The food banks’ largest expense is nutritious food particularly fruit & vegetables that offset the poor yet only affordable diets of many residents who don’t have health insurance.
Underscoring this dilemma according to The Gothamist article 27 September 2020 entitled “More Than 6 Months After the Pandemic Hit, Flushing’s Largest Pantry Still Overwhelmed By Demand”, Pedro Rodriquez, executive director of La Jornada food bank in Queens explained that gentrification is one of the causes creating food insecurity through unaffordability. For example the cost of food in a gentrified neighborhood could be 25%-50% higher than in a nearby non-gentrified neighbor which puts extreme financial pressure on senior citizens, low income residents including undocumented residents.
With demand outstripping supply, mostly due to logistical shortcomings not actual available supply of food, it’s conceivable that we can have nationwide food riots as depicted in the classic movie Soylent Green (1973) which at the time it was filmed seemed like a ludicrous futuristic fantasy given that America was (and still is) the world’s breadbasket. Future fine dining for millions of Americans may look like the “luxurious” dining scene between Charlton Heston and Edward G. Robinson in the aforementioned movie.
The Mad Max Lifestyle
It may be a macabre projection however the present-day trends in homelessness and food insecurity are leading to a dystopic landscape this fall through next spring as millions of Americans lose their shelter and have no money or access to food. For this reason a new criminal “industry” might emerge to fulfill this need.
Every supply chain is as strong as its weakest link. With respect to food distribution it’s the transition between the source (storage facility) and the end points (supermarkets and bodegas).
In bold Mad Max inspired style product-laden food trucks are hijacked, are driven to a location where smaller trucks await for loading and eventual sale on the black market.
The other more complicated yet potentially more lucrative option is stealing empty 18-wheelers. With impeccable Ocean’s 11 precision the hijackers meet their colleagues at a cold storage facility whose security has been breached resulting in a massive yet rapid loading of foodstuffs. From there they drive to a third location where a convoy of smaller vehicles are loaded for future black markets sales.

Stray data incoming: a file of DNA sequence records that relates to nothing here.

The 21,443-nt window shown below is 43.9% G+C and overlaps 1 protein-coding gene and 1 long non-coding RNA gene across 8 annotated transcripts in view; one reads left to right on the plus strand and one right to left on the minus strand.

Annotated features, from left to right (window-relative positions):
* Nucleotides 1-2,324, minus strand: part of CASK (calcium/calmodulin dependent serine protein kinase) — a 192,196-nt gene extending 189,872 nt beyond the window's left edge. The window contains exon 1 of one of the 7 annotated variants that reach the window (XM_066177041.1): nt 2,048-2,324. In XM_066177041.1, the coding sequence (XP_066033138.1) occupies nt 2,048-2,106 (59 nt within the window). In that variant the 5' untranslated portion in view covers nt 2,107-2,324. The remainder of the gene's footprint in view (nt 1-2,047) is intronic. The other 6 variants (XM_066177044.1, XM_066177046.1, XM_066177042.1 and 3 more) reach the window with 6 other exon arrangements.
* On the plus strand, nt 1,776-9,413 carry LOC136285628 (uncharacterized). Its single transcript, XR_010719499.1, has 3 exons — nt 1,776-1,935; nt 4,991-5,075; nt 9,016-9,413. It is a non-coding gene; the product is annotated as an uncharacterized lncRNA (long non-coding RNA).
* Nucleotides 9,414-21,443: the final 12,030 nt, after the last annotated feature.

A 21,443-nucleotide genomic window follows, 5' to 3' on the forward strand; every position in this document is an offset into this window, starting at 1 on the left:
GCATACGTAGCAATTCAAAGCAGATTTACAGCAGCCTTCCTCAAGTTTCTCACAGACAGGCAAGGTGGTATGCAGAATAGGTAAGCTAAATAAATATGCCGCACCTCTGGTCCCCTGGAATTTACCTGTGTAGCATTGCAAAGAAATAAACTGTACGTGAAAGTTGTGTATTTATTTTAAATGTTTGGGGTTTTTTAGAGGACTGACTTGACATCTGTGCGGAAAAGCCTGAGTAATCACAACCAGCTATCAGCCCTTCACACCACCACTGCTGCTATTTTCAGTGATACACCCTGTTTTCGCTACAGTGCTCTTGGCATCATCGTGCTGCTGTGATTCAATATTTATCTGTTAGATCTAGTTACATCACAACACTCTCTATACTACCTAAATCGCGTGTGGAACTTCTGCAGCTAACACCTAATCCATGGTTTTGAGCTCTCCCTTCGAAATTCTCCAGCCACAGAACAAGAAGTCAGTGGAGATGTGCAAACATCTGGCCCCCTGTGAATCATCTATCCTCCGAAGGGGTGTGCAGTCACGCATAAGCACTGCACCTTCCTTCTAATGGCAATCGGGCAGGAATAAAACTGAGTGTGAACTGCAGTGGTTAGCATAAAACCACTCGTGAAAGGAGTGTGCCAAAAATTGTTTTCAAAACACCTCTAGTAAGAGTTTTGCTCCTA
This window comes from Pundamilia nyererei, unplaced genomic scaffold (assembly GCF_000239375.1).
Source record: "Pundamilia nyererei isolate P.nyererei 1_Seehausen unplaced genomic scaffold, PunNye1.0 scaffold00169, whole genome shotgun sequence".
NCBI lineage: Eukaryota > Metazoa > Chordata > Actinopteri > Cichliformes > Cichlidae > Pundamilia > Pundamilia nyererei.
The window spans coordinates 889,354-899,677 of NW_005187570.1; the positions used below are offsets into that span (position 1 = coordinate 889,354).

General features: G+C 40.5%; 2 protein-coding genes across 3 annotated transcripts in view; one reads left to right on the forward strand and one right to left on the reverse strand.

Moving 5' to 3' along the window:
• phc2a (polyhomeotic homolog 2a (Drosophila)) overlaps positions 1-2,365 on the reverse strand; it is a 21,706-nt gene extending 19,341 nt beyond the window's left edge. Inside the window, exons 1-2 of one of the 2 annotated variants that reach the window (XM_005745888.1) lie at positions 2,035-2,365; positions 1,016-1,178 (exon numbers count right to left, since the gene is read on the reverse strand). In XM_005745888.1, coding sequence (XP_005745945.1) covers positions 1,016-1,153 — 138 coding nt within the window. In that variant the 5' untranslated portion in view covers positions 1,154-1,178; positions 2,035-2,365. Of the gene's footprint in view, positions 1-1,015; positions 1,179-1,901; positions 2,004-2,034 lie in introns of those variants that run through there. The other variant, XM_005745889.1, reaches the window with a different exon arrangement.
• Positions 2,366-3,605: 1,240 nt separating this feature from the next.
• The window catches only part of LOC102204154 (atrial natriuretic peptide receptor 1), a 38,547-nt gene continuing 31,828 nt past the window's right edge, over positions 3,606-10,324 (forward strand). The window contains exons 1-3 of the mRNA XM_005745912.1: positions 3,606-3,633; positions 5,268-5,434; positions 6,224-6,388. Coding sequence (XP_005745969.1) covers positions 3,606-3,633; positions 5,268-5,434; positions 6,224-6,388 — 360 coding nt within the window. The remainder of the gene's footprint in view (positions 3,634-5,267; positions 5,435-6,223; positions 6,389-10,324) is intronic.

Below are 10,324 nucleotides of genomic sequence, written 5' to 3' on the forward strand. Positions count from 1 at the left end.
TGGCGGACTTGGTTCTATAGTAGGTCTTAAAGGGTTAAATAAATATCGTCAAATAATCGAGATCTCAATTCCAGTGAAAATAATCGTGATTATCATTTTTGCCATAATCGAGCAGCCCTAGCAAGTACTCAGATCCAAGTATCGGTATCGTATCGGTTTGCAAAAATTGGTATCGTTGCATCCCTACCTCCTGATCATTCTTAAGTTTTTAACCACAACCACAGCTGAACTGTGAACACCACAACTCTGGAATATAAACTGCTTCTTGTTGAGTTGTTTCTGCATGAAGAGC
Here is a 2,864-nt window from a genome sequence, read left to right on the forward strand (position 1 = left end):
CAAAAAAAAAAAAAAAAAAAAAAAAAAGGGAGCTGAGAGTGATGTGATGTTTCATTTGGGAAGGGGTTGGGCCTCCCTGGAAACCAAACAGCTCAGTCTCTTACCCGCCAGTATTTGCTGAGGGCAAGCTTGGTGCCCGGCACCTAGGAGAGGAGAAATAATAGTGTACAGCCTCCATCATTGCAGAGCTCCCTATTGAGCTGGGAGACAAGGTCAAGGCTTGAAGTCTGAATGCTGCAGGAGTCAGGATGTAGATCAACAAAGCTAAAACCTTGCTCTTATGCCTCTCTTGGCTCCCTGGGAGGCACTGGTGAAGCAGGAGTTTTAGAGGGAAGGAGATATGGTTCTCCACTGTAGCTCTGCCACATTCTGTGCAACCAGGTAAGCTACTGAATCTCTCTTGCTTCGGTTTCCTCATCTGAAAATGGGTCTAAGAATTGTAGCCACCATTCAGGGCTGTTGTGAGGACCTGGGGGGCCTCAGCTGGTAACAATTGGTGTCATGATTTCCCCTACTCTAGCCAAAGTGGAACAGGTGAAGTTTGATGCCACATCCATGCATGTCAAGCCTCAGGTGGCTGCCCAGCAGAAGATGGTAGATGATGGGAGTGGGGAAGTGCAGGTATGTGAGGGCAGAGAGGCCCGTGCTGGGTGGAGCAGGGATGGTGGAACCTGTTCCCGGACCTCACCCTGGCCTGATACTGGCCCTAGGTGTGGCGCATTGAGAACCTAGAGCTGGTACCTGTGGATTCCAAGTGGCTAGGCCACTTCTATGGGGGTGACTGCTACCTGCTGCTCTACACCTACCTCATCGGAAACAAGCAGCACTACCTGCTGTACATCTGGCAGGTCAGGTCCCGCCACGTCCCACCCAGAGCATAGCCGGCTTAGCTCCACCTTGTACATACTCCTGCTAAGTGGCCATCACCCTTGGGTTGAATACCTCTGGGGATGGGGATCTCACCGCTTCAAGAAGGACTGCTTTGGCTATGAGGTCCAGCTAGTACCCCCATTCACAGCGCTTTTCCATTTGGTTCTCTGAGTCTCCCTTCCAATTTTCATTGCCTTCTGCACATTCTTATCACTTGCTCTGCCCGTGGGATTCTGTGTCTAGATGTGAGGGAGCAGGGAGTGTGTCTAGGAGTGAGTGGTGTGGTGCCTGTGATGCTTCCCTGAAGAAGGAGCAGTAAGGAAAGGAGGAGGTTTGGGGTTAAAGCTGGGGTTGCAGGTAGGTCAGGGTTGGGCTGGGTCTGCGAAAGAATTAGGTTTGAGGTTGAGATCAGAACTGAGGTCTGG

A less complicated method is small organized groups who food-jack customers overflowing with prepper foods in the parking lots of supermarkets or super-stores like Costco. They can also follow the customers to their residence for immediate or future home invasions knowing they have the financial resources to buy food.
Economic Restoration is the Vaccine
Only a powerful economic restoration can reverse these ominous trends that will play out locally, regionally and nationally. The first stage is psychological, the distribution of a reasonable safe Covid-19 that will provide hope that a certain level of normalcy can be achieved which I project occurring in the spring 2021.
The second stage is ironically far more difficult because the economic timetable is far more challenging than the development of a vaccine. A credible, new leadership can provide a psychological buffer and a foundation for socio-economic stability and growth.
[Originally published 9 October 2020]
Copyright 2020 Cerulean Council LLC
The Cerulean Council is a NYC-based think-tank that provides prescient, beyond-the-horizon, contrarian perspectives and risk assessments on geopolitical dynamics and global urban security.